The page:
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- New lights brighten up Broadway streetscape (6/23/18)
- The collateral damage of Mizzou's past failures (6/20/18)
- Summer Arts Festival is can't-miss event (6/13/18)
- Missouri takes breather as Greitens moves on (6/6/18)
Ray Ritter, head of a family, pillar of a community
A pillar of the medical community for many decades, Dr. Ray Ritter died last week, surrounded by family. He had a distinguished medical career, which included performing the first total hip replacement in Southeast Missouri and the second in the state of Missouri. At different times, he was president of the medical staff at Saint Francis Medical Center and Southeast Hospital. His list of education and professional accomplishments is long.
I was unable to attend his funeral but spoke with some of his friends. They told about his generosity and his family. If someone didn't have the money for help, he didn't charge them. He was known for being a brilliant surgeon, kind, generous, loving and compassionate. Many people in Southeast Missouri would not be walking around today without his help and expertise. His passion and talent helped establish the high quality of healthcare we're blessed to have at both hospitals today.
From 1967 to 1970 he served in the U.S. Medical Corps in Munich, Germany, and from the experience, he brought home not only new techniques and equipment, but a cosmopolitan view of the world. Among his loves as Parkinson's tugged at his body was painting scenes from photographs taken during his prolific traveling.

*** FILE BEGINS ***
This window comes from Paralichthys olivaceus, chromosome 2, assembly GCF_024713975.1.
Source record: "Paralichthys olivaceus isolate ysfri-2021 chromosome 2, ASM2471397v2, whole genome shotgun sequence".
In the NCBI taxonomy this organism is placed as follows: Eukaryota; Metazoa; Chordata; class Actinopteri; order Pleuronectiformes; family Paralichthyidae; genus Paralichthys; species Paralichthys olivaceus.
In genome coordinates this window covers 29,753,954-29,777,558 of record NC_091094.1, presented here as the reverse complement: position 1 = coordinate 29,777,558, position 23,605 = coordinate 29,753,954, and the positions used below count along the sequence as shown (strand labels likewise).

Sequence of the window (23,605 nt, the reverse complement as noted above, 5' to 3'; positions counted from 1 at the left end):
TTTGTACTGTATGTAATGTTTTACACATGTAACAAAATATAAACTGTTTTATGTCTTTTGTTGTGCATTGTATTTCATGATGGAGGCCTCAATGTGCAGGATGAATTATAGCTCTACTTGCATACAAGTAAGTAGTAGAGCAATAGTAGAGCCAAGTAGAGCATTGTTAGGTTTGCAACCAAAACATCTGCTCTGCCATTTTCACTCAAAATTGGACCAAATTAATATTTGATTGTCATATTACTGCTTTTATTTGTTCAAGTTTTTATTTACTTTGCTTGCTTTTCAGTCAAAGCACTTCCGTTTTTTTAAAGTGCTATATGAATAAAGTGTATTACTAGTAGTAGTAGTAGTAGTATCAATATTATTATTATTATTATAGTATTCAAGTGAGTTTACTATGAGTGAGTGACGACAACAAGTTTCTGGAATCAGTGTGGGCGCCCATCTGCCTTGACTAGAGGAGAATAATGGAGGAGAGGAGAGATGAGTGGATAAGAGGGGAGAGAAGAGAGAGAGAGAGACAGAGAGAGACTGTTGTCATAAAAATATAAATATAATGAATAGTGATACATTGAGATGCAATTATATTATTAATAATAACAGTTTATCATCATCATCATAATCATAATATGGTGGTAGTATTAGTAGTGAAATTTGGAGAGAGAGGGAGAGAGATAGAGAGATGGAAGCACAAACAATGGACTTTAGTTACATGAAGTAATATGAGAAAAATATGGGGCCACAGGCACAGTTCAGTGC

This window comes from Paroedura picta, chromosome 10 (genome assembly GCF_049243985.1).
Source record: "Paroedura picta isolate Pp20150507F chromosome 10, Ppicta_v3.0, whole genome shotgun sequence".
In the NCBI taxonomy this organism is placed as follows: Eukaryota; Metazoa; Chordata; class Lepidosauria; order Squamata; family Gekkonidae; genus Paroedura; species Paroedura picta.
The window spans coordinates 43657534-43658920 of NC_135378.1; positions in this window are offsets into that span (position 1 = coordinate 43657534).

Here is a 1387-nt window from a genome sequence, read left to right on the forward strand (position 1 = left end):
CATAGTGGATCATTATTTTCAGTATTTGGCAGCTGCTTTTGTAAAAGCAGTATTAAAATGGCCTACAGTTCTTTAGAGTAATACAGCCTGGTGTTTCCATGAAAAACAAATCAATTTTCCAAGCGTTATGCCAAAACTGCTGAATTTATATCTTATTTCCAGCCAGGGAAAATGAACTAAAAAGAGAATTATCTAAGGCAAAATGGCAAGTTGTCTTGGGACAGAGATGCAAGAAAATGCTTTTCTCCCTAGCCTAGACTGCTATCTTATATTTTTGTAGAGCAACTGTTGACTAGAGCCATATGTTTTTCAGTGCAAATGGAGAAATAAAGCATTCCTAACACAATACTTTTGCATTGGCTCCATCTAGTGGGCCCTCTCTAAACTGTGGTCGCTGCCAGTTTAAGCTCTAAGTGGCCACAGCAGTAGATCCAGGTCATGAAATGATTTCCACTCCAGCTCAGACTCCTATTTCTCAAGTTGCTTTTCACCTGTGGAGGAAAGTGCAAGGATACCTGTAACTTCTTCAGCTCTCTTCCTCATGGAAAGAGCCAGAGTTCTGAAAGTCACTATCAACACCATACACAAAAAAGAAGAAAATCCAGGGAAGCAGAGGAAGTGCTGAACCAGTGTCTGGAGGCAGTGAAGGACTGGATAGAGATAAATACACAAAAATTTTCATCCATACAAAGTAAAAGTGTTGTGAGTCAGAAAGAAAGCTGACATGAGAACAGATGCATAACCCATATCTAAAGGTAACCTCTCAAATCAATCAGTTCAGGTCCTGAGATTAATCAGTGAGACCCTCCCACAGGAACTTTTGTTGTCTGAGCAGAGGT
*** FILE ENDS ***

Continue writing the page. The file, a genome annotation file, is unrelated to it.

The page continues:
His friends also talked about him as a devoted husband and father, loving, brilliant and dignified, and that is where I saw him in action. I knew Ray Ritter through my brothers and sisters growing up, or from seeing him and his beautiful wife Ann walking into their church, First Presbyterian, or at arts or university events around town. Together, they were the kind of caring and compassionate couple that simply made you -- and anybody who came across them -- feel wonderful to be around. Ann remains that way; she is a special, vivacious, elegant person.
Their children are special, too, and accomplished impressively in their own rights: from medicine to the FBI. Son John, another talented doctor, died too soon. No doubt he was waiting to greet his father at heaven's gates.
Here on earth, a special tribute was made upon Ray's passing by some who knew him well. On Facebook, pictures were shared of friends dipping a Snickers bar into rum. The message from his son August read: "To our friends and family, the outpouring of love and support means so very much to us today. Please know your caring made a great day out of sadness. My dad once described a Snickers bar dipped in rum as decadent. He was right."
If such a treat is self-indulgent, it was a treat earned through a lifetime of service and generosity. I raise my glass to a unique individual and family who made and make a profound impact on our community.
Ray Ritter in career and volunteering had rare impact. In a few months, the Southeast Missourian through its sister publication B Magazine will be recognizing other individuals who have had significant impact on their communities through business engagement and success, and through community involvement and volunteering. Winners come from throughout the region.
Since the award was established several years ago, the common thread has been the recognition of those who have proven to be doers -- someone, who isn't content to sit on the sidelines and watch the status quo continue around them. They are individuals who when they see there is something that can be done to make the world better, they do it.
And they often do it in trailblazing ways, like no one else, displaying a passion for innovation and service.
If you know of someone worthy of a NewsMaker award, go to www.semissourian.com/newsmakerform. Deadline is June 30. The awards, sponsored by First Midwest Bank, will be bestowed in September.
Jon K. Rust is publisher of the Southeast Missourian.